A floating platform will be visible from the Capital’s coastline from Monday for around five weeks as Scottish Water investigates options to improve the water at Portobello and Fisherrow.
The 18-metre high and 18-wide platform will be on the Firth of Forth approximately one kilometre from the Portobello shoreline.
An eight-strong team of specialist engineers will drill boreholes into the sea bed as part of the investigation into the poor water quality.
Portobello-Craigmillar Greens Cllr Mary Campbell said: “While the platform is not the most attractive view from Portobello beach, the work it is doing will help improve the quality of the water for years to come.
“We have seen from this hot summer how much people from all across the city enjoy Edinburgh’s seaside, and there are many groups working to ensure the water quality is as good as it can be.
“However, there will be infrastructure work required to make large scale improvements, and the investigative work Scottish Water is conducting will be key to make sure the right improvements are made.”
Director of Capital Investment at Scottish Water Mark Dickson added: “We appreciate Portobello Beach is a hugely popular area, especially during the summer months.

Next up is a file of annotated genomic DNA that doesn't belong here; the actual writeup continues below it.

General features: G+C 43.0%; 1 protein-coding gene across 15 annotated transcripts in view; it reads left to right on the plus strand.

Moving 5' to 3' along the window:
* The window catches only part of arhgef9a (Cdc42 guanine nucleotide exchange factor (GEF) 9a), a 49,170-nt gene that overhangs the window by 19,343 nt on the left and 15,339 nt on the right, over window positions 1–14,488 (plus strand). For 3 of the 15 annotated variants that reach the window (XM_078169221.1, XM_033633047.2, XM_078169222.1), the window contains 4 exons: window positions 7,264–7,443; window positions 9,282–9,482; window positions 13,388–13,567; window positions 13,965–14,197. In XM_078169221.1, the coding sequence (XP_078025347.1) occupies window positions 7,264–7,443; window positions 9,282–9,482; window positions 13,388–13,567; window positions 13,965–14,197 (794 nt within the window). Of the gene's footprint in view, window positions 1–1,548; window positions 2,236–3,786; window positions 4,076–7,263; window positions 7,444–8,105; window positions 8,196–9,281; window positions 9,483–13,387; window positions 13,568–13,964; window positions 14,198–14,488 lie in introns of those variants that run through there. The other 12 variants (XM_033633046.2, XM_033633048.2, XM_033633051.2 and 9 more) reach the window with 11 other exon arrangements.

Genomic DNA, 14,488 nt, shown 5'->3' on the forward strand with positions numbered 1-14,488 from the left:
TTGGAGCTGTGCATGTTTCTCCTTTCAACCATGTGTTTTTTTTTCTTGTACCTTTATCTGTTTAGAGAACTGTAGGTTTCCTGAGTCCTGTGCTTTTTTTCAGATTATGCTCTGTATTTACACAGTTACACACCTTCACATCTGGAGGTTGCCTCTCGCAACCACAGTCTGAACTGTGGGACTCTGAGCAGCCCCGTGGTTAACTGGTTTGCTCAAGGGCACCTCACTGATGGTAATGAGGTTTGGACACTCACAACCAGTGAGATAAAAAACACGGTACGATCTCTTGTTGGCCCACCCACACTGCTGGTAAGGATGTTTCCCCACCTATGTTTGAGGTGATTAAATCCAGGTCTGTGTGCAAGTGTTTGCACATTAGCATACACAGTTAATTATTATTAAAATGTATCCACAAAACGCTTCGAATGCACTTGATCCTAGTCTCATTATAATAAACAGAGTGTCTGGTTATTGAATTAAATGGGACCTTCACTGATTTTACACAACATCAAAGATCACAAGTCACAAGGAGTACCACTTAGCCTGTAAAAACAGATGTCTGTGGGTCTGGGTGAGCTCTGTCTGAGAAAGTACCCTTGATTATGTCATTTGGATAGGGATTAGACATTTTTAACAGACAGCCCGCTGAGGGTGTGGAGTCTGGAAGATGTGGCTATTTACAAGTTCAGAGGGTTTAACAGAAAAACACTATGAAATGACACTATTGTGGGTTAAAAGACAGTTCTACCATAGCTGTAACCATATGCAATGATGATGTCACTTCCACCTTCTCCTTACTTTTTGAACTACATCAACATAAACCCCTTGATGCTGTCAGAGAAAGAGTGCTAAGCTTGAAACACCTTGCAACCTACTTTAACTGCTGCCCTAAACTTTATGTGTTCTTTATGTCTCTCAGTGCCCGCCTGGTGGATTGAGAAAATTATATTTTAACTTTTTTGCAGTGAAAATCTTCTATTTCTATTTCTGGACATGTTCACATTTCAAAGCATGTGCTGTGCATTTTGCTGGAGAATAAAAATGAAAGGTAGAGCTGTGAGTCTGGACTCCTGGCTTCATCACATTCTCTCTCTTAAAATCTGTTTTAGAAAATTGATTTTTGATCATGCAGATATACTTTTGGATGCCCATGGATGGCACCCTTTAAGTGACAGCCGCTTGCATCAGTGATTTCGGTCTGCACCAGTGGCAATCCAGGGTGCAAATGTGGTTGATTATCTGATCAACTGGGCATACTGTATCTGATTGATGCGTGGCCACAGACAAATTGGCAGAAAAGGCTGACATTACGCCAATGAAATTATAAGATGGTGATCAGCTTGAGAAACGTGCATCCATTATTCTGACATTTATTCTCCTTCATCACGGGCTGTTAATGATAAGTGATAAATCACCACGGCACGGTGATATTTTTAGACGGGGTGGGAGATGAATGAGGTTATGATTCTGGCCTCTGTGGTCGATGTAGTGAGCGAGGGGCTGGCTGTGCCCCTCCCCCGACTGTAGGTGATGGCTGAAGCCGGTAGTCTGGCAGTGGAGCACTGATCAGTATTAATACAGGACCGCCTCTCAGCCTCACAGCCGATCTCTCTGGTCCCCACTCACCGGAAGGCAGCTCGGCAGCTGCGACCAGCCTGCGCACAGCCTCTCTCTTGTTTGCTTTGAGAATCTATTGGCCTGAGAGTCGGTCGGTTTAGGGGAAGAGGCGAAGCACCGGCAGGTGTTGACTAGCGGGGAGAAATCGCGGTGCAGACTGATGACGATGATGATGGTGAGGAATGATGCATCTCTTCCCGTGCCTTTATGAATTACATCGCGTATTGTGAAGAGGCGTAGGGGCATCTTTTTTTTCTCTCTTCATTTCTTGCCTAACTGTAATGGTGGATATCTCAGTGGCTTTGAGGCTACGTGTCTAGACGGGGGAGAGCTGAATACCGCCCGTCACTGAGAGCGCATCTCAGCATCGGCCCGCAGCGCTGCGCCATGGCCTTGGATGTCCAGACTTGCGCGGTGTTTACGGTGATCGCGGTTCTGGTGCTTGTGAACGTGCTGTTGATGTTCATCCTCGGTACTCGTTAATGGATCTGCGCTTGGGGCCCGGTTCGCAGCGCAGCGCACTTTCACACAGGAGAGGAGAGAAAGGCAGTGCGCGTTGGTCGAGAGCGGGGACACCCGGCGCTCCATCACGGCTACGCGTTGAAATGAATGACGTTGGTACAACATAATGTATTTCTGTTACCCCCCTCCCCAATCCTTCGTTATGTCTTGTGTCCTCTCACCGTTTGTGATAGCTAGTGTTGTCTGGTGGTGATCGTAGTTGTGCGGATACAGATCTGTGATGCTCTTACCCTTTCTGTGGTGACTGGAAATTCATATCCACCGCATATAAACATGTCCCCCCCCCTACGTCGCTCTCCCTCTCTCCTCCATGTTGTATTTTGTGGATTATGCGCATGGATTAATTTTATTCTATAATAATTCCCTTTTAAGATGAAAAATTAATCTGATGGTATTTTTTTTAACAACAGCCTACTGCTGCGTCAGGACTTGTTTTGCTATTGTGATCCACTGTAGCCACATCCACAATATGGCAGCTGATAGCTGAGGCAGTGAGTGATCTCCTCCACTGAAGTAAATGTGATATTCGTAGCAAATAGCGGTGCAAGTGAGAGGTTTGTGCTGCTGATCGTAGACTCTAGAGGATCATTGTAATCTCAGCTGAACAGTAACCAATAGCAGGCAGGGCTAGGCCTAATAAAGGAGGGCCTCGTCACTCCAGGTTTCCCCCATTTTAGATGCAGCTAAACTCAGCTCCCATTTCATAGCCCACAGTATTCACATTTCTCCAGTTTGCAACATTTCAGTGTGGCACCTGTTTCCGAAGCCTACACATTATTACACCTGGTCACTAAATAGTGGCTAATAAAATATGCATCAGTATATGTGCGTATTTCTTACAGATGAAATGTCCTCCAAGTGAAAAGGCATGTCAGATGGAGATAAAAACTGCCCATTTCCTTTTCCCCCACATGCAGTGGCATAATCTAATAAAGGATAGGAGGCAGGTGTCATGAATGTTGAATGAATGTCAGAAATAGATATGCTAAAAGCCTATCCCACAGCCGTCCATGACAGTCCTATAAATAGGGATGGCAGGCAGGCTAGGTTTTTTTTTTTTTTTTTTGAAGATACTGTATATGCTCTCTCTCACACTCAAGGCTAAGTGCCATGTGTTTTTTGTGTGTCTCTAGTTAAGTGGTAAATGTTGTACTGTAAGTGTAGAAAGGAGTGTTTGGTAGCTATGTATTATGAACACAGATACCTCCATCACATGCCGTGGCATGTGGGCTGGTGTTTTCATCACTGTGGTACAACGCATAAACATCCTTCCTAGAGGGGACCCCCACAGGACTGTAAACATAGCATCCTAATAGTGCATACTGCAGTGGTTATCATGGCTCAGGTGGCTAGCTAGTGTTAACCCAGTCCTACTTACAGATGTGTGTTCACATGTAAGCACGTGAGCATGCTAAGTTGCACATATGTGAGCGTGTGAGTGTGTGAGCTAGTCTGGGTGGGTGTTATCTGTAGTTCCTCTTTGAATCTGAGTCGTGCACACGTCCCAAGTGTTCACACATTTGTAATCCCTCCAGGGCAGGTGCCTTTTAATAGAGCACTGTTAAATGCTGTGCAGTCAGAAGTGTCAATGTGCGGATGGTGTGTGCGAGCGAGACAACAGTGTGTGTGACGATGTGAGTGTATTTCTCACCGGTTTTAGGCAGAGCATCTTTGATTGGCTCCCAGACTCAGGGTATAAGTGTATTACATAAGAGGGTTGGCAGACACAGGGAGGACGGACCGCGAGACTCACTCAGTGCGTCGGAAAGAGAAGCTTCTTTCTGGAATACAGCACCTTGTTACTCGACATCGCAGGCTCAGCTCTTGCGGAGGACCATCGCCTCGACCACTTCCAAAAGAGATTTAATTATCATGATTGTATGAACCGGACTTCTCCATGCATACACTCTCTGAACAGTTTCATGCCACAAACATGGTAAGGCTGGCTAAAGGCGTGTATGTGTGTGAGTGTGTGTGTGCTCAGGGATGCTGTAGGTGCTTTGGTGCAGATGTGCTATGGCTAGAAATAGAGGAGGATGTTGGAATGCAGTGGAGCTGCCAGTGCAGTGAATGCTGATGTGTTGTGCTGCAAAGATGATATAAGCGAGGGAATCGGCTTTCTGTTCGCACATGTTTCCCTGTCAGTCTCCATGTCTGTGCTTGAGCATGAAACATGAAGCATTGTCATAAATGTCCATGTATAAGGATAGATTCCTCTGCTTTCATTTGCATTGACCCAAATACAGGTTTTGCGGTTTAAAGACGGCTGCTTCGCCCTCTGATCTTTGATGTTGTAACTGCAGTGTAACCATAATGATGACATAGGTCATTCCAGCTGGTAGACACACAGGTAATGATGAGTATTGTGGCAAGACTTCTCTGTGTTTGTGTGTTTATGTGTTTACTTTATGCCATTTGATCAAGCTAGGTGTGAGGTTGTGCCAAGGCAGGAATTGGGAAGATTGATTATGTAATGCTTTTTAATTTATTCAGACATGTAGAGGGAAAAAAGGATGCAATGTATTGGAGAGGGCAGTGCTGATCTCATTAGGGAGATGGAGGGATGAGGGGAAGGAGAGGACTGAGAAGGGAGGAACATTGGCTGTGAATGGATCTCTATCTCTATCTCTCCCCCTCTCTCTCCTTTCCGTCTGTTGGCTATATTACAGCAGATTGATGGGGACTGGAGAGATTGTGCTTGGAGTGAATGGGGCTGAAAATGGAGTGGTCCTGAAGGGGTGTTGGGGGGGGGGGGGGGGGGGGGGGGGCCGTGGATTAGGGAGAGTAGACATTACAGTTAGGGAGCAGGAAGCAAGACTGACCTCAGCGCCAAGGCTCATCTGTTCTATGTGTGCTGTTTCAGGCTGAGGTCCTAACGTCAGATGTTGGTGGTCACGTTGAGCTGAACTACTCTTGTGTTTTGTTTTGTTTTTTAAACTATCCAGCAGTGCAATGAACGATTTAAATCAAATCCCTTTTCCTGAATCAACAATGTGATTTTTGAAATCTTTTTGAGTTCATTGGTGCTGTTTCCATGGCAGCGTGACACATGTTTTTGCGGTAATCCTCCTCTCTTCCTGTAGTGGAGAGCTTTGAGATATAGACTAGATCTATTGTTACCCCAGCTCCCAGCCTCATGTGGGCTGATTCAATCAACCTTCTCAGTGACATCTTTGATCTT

“This work is being carried out at this time as the sea condition is likely to be the most favourable for the essential tests we need to carry out ahead of any investment.”
“We will ensure people in the area, including residents, businesses and visitors, are kept fully informed and updated on work we are due to carry out.”
Bathing waters at Portobello West and Musselburgh’s Fisherrow Sands scraped a “poor” rating with Portobello’s central beach designated as just “sufficient” in May – for the second year running.
Heavy rainfall washing human waste and treated sewage effluent into the sea from the Figgate Burn, which flows into the sea between Portobello west and Portobello central, has been blamed for the substandard quality of the water in the area.
Sepa recommended that swimming in Portobello West – the stretch of beach between the Seafield sewage works and Tumbles play centre – and Fisherrow Sands – to the west of the harbour – is avoided for up to two days after heavy rainfall because of the risk of illness, including stomach bugs and ear infections.
The investigation work has been welcomed by environment groups and local councils.
Terry A’Hearn, Chief Executive of the Scottish Environment Protection Agency (SEPA), said: “Every day SEPA works to protect and enhance Scotland’s stunning environment and we are committed to ensuring all of Scotland’s designated bathing waters meet water quality standards.
“Working with partners, we’re continuing our focus on bathing waters rated as ‘poor’, or at risk of poor water quality events. This project is an important first step to understanding the plans for securing major improvements to bathing water quality in the future at both Portobello bathing waters and also Fisherrow Sands.”